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Two Companies Seek Trade Secret Status for Fracking Fluids in Wyoming

New rules in Wyoming require natural gas drilling companies to disclose the makeup of their hydraulic fracturing fluids, but two chemical manufacturers don’t want to share their formulas with the public.

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A drilling rig on the Pinedale Anticline with the Wyoming Range in the background. (Wendy Shattil/Bob Rozinksi - International League of Conservation Photographers/Flickr)

This post has been corrected (11/3/2010).

Two chemical manufacturers are seeking an exemption from new rules in Wyoming that require public disclosure of the chemicals used in hydraulic fracturing, a controversial natural gas drilling process suspected of polluting groundwater.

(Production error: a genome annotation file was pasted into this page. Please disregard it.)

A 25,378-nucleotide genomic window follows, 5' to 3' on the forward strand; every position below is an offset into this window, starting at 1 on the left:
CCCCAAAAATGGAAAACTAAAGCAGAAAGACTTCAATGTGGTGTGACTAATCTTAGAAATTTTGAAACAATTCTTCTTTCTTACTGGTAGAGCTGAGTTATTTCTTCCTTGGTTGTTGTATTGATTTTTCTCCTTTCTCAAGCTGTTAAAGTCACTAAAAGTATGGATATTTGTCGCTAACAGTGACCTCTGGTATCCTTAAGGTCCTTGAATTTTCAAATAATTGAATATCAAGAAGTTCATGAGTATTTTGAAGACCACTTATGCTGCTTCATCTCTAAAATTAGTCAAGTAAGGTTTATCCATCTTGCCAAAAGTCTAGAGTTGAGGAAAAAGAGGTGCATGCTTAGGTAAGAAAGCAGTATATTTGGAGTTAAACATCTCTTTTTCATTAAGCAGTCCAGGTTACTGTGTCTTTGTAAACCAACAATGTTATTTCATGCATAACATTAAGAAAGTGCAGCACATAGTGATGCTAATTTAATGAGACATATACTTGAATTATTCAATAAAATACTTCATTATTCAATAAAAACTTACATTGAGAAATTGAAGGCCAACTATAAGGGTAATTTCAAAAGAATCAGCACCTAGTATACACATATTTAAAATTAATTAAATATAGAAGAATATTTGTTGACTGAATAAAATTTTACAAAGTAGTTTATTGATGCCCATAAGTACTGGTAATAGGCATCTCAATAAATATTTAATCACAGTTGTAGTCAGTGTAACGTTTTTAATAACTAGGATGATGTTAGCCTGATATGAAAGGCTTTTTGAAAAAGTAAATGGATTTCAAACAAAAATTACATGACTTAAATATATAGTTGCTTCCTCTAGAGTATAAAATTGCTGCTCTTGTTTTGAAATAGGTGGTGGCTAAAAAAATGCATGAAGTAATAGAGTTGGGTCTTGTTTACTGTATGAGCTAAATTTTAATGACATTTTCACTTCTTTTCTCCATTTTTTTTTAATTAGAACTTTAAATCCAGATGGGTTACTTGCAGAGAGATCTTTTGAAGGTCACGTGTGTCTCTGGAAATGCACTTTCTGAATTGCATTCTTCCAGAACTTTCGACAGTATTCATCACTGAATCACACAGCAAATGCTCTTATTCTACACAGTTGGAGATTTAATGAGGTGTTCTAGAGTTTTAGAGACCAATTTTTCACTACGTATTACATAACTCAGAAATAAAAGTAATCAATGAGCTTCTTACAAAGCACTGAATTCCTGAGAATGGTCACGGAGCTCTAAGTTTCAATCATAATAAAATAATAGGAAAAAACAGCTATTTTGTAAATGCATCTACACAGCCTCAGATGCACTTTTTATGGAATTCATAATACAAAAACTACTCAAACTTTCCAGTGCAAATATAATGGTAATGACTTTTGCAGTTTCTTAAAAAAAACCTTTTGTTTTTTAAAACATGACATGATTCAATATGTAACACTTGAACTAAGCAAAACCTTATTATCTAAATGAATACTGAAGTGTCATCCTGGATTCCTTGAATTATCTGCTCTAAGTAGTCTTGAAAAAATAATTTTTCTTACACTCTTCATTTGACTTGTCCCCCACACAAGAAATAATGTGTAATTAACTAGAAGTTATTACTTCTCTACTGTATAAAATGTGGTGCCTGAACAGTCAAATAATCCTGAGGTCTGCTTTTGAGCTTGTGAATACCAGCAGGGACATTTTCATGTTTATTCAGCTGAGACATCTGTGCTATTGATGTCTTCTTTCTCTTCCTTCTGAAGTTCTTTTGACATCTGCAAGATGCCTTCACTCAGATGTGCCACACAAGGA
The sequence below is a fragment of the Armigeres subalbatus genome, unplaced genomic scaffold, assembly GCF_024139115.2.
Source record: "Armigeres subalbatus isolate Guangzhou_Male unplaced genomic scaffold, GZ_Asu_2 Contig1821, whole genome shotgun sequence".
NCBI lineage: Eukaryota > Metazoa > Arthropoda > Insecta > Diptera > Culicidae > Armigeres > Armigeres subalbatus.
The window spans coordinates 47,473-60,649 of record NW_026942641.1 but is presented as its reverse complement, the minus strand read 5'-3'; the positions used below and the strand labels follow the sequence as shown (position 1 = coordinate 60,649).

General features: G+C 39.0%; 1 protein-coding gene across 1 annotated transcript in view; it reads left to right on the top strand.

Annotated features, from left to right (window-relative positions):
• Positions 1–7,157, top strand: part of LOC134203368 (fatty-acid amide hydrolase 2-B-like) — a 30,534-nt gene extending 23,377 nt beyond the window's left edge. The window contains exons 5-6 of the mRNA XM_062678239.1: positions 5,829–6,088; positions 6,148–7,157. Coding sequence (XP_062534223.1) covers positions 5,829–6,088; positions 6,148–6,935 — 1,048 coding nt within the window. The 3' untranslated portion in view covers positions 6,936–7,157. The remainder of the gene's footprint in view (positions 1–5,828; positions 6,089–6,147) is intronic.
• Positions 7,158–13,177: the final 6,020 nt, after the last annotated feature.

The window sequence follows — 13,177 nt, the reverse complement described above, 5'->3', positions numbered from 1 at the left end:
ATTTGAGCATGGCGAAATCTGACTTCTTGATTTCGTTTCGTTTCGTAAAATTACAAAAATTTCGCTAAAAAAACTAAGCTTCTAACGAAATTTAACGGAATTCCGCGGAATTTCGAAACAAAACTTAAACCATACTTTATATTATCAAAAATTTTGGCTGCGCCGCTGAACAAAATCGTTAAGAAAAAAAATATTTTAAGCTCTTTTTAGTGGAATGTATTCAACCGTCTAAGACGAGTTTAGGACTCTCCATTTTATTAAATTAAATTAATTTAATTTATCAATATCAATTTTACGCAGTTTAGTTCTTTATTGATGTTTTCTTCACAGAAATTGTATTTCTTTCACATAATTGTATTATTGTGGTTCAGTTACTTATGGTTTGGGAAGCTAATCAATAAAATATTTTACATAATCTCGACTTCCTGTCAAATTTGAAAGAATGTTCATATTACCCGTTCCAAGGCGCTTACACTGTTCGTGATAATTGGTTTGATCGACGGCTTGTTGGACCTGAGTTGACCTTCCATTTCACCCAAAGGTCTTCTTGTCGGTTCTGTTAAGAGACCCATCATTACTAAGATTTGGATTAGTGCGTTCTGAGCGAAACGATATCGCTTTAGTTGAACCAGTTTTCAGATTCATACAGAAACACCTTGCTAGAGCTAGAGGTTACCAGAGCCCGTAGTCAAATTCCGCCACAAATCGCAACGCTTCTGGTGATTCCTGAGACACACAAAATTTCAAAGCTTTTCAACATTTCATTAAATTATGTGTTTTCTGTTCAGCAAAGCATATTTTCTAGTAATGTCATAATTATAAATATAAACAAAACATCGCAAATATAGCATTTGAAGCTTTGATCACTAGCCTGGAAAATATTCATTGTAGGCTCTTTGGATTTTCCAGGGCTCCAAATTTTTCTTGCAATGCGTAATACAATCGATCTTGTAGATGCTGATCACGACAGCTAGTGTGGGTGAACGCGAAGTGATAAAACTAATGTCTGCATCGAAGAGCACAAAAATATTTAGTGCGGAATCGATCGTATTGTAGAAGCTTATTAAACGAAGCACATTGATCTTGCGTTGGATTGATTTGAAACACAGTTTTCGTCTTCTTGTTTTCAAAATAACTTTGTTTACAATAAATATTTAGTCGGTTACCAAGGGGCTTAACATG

ChemEOR, based in Covina, Calif., and CESI Chemical Inc., based in Marlow, Okla., have asked the Wyoming Oil and Gas Conservation Commission to grant their fracturing fluids trade secret status, according to state oil and gas supervisor Tom Doll. The designation would still require the companies to share their formulas with the state but would exempt them from making the information available to the public.

"Disclosure is the rule," Doll said. "Anything else is a rare exception, and one we will look at very, very closely."

Doll said most companies that have approached him over the past month have said they are willing to give their chemical information to both the agency and the public.